Market News

State revenue to ‘fall Sh70bn on slowdown’

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Treasury Secretary Ukur Yatani. PHOTO | JEFF ANGOTE | NMG

The Treasury is likely to net lower revenues in the three-month period between April and June, when the fiscal year ends, resulting from reduced economic activity including trade volumes.

According to an analysis by tax and financial advisory firm Deloitte, the revenues are projected to fall by Sh70.1 billion ($658 million) during the period even as amounts collected between January-March remained unknown.

The main cause of the reduction is the onset and spread of Covid-19, which has necessitated a partial lockdown with a significant fall in economic activity.

In the first six months (July to December 2019) of the fiscal year, the total revenue stood at Sh920.6 billion against a target of Sh1.059 trillion — leading to a shortfall of Sh138.4 billion — for the period. That is to say, should shortfall of Sh70.1 billion be realised, this will bring the total shortfall to Sh208.5 billion before considering any shortfall or surplus from the January-March period.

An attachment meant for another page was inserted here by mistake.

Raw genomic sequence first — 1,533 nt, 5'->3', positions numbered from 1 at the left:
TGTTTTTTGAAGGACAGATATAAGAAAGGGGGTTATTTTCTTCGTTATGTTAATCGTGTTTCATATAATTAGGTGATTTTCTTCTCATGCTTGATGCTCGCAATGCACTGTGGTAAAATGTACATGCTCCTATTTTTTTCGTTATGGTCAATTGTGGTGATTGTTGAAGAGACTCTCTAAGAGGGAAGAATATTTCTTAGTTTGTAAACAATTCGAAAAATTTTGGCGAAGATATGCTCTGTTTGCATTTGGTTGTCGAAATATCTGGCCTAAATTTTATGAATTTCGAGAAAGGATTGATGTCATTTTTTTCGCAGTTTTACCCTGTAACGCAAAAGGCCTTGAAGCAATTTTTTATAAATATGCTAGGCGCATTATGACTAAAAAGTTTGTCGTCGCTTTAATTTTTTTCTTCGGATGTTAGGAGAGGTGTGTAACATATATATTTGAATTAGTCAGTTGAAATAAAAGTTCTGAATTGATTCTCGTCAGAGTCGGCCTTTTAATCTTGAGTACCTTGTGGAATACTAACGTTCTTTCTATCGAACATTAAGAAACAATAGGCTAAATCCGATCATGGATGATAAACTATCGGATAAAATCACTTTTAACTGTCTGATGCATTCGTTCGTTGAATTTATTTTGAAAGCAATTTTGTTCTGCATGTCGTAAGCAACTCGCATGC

“[We project] $658 million drop in revenue collections in the remaining three months to the 2019/20 fiscal year-end,” says the Deloitte report.

The tax and financial advisory house said the reduction in economic activity will see the gross domestic product fall to 1.0 percent this year from the pre-Covid-19 forecast of 5.7 percent. That is expected to adversely affect income tax, value-added tax as excise duty revenues.

Deloitte projects the value of imports, one of the largest sources of tax revenues, will decline by 3.1 percent or Sh58.06 billion ($545 million). It specifically forecasts that imports from China that was hard-hit by the virus will fall by 36.6 percent.

In the fiscal year to June, the receipts from import duty were projected to be Sh128.2 billion compared to Sh107.7 billion netted in the previous fiscal year.

Total imports last year stood at Sh1.806 trillion, meaning that the fall by Sh58.06 billion will see it at Sh1.749 trillion. However, the report only estimated the fall in the value of imports but not the amount by which the related tax would decline.

Exports, which do not bring a significant amount of taxes because of the need to promote them, are expected to also decline.